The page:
LOS ANGELES, CA, Jan 3 – According to Public Health data, pediatric hospitalizations increased by nearly 190% between December 4th and December 25th. And while the numbers of children hospitalized remain very small, those 0-4 years old saw the biggest rise in rates with a 3.25-fold increase, followed by 12-to-17- year- old teens, who had a 3.0-fold increase, and 5-to-11 -year- old, who saw an increase of 1.5-fold. Cases among children have also increased by 207% from the two-week period starting on November 8th to the two-week period ending on December 26th.
With pediatric cases and hospitalizations rising and many children returning to in-person learning this week, Public Health asks that everyone focus on following the public health safety measures that reduce spread including wearing a medical grade mask indoors and in outdoor crowded spaces; testing all staff and students before or during the first few days of schools reopening; and strictly adhering to the revised quarantine and isolation requirements outlined in the LA County Health Officer Order issued on December 31. Along with getting vaccinated and boosted, these are critical steps to help reduce transmission in the community and at our schools.
This week, in an effort to increase capacity at schools to offer testing to returning students, LA County Public Health and the LA County Office of Education are working to distribute at-home test kits provided by the state for the county’s 1.4 million school aged students. Additionally, the L.A. County Home Test Collection program is offering free, at-home COVID nasal swab test kits via mail to all L.A. County residents who have experienced COVID-19 symptoms or believe they may have been exposed. These kits are free of charge and can be requested through the program’s website at www.covid19.lacounty.gov/hometest.
“I send my heartfelt condolences to everyone mourning the loss of a loved one to COVID-19,” said Dr. Barbara Ferrer, PhD, MPH, MEd, Director of Public Health. “As students return to the classroom, we all need to follow the public health safety measures in place to ensure our schools can open safely after the winter break. Because higher community transmission creates additional challenges at our schools, everyone needs to do their part to slow the spread of the virus.”
“Most importantly, given that vaccinations and boosters provide the most protection against COVID-19, reducing transmission and disruptions in learning at schools, families need to act urgently to get their school-aged children vaccinated,” Ferrer continued. “Additionally, staff, teachers and older teens should be getting their boosters as soon as they are eligible. An important protection from transmission of this airborne virus are well-fitting, higher-grade masks and these should be worn by everyone at schools when indoors and in outdoor crowded spaces. And where possible, children and staff should have a negative COVID-19 test the first week they return to the classroom. I am grateful to the state, our partners at LACOE, and school district administrators and staff for everything they are doing to distribute these test kits to the students so that there is an additional layer of safety as schools reopen for a new semester.”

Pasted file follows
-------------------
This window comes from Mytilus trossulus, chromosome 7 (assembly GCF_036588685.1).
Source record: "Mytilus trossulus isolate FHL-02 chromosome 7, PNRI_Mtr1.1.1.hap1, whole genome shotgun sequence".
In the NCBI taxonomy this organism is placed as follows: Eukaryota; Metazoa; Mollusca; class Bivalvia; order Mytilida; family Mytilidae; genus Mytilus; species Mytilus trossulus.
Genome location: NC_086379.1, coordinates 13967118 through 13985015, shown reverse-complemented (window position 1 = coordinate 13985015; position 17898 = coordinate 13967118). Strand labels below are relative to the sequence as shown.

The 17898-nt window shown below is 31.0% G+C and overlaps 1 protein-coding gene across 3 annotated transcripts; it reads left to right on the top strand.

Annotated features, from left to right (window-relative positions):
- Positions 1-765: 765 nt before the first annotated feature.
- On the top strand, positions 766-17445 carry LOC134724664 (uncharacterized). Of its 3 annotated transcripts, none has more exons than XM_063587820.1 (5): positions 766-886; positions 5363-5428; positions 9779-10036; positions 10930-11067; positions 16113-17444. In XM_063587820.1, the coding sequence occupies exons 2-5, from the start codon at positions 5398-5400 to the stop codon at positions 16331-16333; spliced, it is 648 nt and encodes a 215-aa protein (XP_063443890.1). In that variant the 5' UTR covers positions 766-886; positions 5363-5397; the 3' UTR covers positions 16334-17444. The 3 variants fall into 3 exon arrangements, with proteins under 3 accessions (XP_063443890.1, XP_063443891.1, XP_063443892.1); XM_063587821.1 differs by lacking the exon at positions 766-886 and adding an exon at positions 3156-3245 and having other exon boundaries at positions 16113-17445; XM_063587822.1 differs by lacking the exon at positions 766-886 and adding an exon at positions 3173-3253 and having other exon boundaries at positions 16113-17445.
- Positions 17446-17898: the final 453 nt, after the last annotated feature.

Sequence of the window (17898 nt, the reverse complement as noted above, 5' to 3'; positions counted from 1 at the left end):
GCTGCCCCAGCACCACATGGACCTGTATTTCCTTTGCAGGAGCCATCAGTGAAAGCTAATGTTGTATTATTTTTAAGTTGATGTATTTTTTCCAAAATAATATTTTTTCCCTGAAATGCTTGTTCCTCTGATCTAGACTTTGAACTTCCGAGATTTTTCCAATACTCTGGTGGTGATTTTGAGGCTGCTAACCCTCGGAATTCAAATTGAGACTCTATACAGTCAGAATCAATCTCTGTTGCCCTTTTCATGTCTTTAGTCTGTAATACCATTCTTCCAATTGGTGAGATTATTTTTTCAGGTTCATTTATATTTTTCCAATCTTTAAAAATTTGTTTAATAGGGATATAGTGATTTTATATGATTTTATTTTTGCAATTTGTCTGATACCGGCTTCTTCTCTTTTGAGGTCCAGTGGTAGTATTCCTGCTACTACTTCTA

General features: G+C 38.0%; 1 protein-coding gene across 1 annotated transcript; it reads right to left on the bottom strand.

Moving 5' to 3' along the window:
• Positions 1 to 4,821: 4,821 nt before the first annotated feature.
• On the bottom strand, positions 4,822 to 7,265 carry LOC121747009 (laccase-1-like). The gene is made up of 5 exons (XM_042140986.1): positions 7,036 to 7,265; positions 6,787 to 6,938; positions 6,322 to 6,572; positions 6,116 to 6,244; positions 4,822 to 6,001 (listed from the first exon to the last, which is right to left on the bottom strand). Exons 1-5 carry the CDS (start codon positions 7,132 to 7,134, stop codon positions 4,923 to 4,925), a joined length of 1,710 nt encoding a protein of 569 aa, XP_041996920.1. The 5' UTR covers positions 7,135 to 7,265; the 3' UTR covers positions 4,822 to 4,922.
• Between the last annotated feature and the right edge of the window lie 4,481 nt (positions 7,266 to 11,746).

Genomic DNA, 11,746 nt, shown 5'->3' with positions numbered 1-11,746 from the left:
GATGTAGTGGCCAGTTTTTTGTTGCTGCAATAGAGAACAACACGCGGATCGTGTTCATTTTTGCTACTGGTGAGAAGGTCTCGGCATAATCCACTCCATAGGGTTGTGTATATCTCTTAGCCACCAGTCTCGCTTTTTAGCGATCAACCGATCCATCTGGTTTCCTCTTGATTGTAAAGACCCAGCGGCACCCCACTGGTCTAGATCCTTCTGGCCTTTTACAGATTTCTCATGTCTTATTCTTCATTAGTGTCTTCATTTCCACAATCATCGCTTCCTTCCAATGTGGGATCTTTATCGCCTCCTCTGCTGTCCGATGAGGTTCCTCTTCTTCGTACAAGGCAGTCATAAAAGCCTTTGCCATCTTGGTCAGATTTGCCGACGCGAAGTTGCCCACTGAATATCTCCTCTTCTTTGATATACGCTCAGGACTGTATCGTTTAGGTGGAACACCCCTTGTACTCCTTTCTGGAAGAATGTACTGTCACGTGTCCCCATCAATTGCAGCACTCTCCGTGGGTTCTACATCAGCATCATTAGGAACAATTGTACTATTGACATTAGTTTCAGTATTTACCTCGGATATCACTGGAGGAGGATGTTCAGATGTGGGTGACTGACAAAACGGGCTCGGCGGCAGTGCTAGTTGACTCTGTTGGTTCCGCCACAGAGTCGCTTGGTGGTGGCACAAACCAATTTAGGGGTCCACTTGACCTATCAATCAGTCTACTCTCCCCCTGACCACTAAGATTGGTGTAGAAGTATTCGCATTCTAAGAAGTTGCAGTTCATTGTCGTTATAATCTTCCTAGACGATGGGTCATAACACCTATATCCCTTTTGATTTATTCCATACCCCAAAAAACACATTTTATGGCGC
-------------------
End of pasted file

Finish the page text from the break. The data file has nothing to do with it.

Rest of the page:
Today, Public Health confirmed 8 additional deaths and 16,269 new cases of COVID-19. Today’s number of cases and deaths reflect the weekend reporting delays. Of the 8 new deaths reported today, two people were between the ages of 30 and 49, one was between the ages of 50-64, three were between the ages of 65-79, and two were over the age of 80 years old. Of the 8 newly reported deaths, 7 had underlying conditions. To date, the total number of deaths in L.A. County is 27,647.
Public Health has identified a total 1,757,522 positive cases of COVID-19 across all areas of L.A. County. Today’s positivity rate is 22.5%.
There are 1,792 people with COVID-19 currently hospitalized. Testing results are available for more than 10,113,300 individuals, with 16% of people testing positive.
While we continue to experience the surge in cases, Public Health is reminding residents to avoid visiting the emergency room unless they need emergency medical care. Residents should not be visiting the emergency department solely to get a COVID test or for minor complaints that could be resolved through their primary care physician. Emergency room visits should be reserved for those patients who are feeling severely ill – for example, those who are short of breath – or who have serious concerns about their health and who require immediate emergency care.